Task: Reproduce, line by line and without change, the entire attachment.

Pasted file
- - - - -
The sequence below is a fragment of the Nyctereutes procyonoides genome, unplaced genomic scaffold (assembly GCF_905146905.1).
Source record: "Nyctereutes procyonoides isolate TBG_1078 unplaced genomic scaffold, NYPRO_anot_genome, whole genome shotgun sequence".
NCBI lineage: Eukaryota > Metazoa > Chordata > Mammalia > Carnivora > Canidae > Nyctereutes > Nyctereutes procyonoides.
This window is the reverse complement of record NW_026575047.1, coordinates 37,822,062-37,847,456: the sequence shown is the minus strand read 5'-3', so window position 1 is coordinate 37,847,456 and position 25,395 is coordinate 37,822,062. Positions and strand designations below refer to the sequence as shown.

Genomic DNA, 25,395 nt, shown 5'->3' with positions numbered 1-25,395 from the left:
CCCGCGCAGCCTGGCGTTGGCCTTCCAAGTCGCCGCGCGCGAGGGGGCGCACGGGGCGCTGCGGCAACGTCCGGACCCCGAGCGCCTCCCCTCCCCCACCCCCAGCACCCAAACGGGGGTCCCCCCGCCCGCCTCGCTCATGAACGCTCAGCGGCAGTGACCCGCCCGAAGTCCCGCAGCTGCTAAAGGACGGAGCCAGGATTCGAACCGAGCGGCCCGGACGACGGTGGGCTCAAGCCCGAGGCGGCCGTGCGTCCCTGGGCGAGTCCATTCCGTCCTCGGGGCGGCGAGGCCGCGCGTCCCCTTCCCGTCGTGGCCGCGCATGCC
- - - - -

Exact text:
The sequence below is a fragment of the Nyctereutes procyonoides genome, unplaced genomic scaffold (assembly GCF_905146905.1).
Source record: "Nyctereutes procyonoides isolate TBG_1078 unplaced genomic scaffold, NYPRO_anot_genome, whole genome shotgun sequence".
NCBI lineage: Eukaryota > Metazoa > Chordata > Mammalia > Carnivora > Canidae > Nyctereutes > Nyctereutes procyonoides.
This window is the reverse complement of record NW_026575047.1, coordinates 37,822,062-37,847,456: the sequence shown is the minus strand read 5'-3', so window position 1 is coordinate 37,847,456 and position 25,395 is coordinate 37,822,062. Positions and strand designations below refer to the sequence as shown.

Genomic DNA, 25,395 nt, shown 5'->3' with positions numbered 1-25,395 from the left:
CCCGCGCAGCCTGGCGTTGGCCTTCCAAGTCGCCGCGCGCGAGGGGGCGCACGGGGCGCTGCGGCAACGTCCGGACCCCGAGCGCCTCCCCTCCCCCACCCCCAGCACCCAAACGGGGGTCCCCCCGCCCGCCTCGCTCATGAACGCTCAGCGGCAGTGACCCGCCCGAAGTCCCGCAGCTGCTAAAGGACGGAGCCAGGATTCGAACCGAGCGGCCCGGACGACGGTGGGCTCAAGCCCGAGGCGGCCGTGCGTCCCTGGGCGAGTCCATTCCGTCCTCGGGGCGGCGAGGCCGCGCGTCCCCTTCCCGTCGTGGCCGCGCATGCC